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Thursday
Jul012010

Rhythm Guitar Posture: Yes, it makes a difference.

Playing acoustic rhythm guitar can be challenging acoustically. Getting the most acoustic potential out of your guitar is one way to make playing a lot easier. Playing an acoustic guitar helps, as does avoiding things like floating pickups that touch and weigh down the top. Suffice it to say that allowing your guitar to resonate as freely as possible is key.

Aside from spending money a nicer guitar, or removing things that dampen the top, or getting better amplification, there is one very simple thing you can do to improve the resonance and projection of your instrument: change your posture.

If you look at photos of Allan Reuss and Freddie Green, both of them have a similar playing position, and that should tell you something! Both cross their left leg over right, and sit the guitar on their left leg, with the guitar angled back, so that the back of the guitar doesn't touch anything. The neck is angled up a bit, too. This position accomplishes a couple things. 1) Such posture allows the top and back of the guitar to resonate freely. 2) Tilting the guitar up helps the player to hear better as well as project a bit further. And 3), the neck position is a bit more comfortable for playing the chords as well. I've looked at many pictures of Freddie, and his legs might have been different depending on the situation and also I think the size of the guitar, but the angle was always there. In his later years, the angle became more and more extreme, until the guitar was almost parallel to the ground.

Here's some photographic evidence:

Freddie Green has the guitar angled out so that the back doesn't touch his body. Charlie has his guitar in a more conventional position, but still angled a bit.

References (1)

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  • Response
    Jonathan Stout and his Campus Five, featuring Hilary Alexander - Swing Guitar Blog - Rhythm Guitar Posture: Yes, it makes a difference.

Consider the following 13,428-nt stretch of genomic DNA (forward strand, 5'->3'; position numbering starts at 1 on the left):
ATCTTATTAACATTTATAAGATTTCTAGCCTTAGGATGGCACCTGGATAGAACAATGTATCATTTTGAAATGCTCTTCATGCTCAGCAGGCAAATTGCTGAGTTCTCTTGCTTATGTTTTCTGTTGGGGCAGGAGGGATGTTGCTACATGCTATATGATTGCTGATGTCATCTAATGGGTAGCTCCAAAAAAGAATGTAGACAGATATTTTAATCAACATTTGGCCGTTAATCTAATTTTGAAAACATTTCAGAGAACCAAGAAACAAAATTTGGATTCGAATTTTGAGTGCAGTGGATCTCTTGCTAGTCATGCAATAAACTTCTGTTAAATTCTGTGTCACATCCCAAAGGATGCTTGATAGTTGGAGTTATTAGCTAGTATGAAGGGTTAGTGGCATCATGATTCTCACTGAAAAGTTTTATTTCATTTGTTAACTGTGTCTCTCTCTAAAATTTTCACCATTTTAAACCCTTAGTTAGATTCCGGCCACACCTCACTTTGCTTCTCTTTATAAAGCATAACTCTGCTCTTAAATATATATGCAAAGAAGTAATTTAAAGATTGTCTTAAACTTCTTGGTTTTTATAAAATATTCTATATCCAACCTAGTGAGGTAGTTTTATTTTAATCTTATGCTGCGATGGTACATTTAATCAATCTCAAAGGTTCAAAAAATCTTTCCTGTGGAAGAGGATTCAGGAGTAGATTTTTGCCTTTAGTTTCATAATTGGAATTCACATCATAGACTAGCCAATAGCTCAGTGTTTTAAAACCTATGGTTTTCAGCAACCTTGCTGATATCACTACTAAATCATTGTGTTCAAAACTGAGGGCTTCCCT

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November 30, 2010 | Unregistered Commentercelestine

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April 18, 2011 | Unregistered Commenterbillmiao

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January 17, 2012 | Unregistered Commentersimon george

Right on. See also, the much under appreciated Fred Guy, also Al Casey during the Fats Waller years. Jim Hall, no slouch at straight 4's himself, mentions Freddie Green's guitar posture and how it allowed the 'guitar to speak beautifully' in the documentary 'A Life in Progress.' He was good friends with Freddie, and tells a coupe of funny stories about him.

A foot stool might be advisable from an ergonomic point of view, though.

What's more difficult is getting the right sound from an archtop with left hand technique - 'finding the velvet.' My attempts so far are quite bangy and crude (I'm used to playing more Manouche style) but it seems to have mostly to do with the wrist movement and the way it follows through. Checking your extremely helpful Freddie Green video, it looks like he uses a very high wrist angle. Most of the big band payers seem to do this.

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April 3, 2012 | Unregistered CommenterChrsitian

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